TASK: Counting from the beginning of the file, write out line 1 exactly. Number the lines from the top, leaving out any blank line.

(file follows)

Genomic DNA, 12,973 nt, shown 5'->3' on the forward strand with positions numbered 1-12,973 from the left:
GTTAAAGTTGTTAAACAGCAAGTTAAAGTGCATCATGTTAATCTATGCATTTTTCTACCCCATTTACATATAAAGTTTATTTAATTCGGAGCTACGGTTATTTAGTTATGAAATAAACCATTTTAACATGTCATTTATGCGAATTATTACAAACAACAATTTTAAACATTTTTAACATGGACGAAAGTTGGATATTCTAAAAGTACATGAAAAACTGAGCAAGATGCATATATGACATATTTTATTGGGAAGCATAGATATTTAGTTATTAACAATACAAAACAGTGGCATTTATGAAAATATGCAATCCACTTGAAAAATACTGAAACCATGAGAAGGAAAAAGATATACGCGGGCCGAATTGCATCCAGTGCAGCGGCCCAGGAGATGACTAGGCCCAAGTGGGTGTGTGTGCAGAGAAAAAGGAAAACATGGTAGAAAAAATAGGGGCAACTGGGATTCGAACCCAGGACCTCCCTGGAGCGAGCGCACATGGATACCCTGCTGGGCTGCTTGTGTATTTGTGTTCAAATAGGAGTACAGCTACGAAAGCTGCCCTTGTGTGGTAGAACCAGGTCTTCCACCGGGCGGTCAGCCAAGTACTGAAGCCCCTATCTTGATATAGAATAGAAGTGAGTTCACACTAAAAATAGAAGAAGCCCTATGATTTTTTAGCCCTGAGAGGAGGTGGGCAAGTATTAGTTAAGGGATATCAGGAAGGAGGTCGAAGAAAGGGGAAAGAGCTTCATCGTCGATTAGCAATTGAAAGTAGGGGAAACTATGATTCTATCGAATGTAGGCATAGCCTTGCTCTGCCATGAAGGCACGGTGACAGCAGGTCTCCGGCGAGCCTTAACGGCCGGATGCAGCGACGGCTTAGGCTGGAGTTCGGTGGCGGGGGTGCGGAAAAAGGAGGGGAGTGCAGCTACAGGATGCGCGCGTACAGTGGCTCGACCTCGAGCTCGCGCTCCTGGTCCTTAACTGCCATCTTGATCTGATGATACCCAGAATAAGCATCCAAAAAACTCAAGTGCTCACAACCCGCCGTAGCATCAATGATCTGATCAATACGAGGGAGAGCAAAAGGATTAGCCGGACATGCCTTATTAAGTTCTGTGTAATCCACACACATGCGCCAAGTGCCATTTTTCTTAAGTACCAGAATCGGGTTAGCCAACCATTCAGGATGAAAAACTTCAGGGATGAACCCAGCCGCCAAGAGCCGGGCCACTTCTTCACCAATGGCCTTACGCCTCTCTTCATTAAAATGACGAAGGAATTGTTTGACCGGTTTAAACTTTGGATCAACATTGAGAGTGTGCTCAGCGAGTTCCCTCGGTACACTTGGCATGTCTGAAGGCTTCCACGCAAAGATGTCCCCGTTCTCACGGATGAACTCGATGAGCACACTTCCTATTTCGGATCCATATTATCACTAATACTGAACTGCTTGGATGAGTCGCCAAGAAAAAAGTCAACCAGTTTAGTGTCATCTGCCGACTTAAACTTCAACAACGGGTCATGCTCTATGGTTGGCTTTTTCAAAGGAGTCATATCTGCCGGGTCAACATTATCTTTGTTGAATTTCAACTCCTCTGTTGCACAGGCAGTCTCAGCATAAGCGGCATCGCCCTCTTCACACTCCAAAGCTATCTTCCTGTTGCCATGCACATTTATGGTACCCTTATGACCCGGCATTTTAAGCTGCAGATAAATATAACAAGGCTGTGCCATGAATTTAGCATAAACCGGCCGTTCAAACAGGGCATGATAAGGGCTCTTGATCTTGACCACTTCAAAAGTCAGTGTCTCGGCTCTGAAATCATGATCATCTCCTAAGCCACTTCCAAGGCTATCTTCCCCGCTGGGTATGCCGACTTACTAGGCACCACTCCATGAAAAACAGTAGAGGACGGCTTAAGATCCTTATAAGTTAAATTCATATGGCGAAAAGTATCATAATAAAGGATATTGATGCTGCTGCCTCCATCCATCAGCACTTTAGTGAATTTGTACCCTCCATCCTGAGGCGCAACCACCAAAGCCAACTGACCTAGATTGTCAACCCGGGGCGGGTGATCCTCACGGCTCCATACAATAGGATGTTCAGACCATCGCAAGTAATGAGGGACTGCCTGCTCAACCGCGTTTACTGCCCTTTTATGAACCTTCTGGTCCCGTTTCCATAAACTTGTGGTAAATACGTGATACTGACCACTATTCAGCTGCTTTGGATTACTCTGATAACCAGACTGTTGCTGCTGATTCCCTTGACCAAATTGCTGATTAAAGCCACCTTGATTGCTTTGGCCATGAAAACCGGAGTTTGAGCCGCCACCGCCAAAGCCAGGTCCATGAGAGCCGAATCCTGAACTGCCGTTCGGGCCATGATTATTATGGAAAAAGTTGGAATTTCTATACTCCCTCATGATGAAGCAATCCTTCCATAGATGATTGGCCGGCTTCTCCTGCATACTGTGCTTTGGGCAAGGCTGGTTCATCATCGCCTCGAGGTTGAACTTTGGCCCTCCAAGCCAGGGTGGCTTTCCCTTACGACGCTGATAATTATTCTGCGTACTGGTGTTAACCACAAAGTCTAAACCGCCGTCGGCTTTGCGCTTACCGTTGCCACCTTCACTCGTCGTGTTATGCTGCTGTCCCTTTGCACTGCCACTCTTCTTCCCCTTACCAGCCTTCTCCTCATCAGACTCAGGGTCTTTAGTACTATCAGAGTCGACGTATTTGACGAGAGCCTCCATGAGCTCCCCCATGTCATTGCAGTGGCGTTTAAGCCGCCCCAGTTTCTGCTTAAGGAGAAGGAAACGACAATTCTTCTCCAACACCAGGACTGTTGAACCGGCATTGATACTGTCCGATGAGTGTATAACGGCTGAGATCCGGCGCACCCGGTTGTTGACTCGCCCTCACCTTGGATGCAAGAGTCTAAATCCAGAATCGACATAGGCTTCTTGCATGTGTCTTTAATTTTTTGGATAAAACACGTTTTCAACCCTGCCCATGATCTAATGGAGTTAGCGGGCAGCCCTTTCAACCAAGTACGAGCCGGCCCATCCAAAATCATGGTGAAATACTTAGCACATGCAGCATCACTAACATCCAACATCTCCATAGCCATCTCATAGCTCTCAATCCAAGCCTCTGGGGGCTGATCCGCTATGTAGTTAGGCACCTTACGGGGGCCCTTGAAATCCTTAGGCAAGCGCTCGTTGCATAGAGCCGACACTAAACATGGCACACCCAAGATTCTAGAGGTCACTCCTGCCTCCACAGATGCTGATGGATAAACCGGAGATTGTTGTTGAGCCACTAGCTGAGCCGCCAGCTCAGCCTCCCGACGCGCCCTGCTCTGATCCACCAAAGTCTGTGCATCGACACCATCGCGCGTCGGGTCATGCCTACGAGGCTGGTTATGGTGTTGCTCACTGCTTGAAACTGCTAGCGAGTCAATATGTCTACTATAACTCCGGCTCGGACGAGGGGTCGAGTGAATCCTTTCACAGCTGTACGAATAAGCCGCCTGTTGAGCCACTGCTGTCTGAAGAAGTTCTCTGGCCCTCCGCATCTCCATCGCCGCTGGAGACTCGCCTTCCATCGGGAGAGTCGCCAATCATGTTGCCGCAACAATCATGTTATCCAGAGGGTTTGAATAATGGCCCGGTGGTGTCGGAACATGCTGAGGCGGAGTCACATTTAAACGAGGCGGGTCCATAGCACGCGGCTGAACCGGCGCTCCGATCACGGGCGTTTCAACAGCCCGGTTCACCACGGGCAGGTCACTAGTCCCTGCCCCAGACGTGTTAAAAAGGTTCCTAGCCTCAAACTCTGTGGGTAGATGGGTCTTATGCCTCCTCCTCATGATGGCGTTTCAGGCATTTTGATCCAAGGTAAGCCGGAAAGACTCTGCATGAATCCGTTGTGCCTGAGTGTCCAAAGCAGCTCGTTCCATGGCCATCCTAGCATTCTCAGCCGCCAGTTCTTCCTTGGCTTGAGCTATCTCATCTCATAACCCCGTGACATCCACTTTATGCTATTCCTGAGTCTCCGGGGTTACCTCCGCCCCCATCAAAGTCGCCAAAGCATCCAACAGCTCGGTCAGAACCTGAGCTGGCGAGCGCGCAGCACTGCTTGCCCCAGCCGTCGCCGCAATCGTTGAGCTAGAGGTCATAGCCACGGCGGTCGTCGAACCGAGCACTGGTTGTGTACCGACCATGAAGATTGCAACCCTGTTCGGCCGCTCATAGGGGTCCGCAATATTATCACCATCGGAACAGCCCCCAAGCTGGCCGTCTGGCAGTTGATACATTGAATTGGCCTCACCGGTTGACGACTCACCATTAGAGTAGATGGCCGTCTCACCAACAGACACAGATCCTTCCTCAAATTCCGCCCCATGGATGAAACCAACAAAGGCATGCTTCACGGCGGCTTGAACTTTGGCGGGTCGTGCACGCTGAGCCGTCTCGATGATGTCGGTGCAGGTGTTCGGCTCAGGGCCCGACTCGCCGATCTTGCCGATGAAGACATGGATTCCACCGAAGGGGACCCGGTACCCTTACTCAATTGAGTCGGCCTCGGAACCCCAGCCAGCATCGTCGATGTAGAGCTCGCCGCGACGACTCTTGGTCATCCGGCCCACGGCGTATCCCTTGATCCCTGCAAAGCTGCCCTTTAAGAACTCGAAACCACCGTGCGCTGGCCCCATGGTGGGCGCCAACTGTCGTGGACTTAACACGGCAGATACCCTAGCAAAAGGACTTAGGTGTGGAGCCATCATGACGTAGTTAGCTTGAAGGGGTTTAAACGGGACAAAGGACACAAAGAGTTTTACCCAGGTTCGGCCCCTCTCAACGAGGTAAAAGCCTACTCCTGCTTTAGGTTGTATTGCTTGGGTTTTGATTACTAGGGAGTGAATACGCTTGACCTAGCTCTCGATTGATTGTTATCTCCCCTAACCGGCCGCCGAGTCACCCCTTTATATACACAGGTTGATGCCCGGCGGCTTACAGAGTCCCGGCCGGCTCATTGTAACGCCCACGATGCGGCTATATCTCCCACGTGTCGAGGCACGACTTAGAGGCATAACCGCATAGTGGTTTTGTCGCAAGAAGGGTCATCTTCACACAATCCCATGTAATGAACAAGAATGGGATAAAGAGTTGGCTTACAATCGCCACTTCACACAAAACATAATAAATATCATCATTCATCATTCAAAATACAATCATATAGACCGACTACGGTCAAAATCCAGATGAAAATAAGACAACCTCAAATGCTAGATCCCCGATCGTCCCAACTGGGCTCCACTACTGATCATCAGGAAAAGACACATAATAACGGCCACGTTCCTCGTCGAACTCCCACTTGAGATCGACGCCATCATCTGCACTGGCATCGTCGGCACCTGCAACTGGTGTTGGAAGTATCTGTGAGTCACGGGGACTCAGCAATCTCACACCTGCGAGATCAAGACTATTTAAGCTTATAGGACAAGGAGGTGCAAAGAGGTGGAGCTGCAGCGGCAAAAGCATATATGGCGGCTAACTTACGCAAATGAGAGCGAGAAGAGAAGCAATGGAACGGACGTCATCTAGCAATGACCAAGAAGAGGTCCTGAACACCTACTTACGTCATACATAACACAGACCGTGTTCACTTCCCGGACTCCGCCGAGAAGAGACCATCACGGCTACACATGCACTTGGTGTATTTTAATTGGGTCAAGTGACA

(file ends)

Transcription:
Genomic DNA, 12,973 nt, shown 5'->3' on the forward strand with positions numbered 1-12,973 from the left: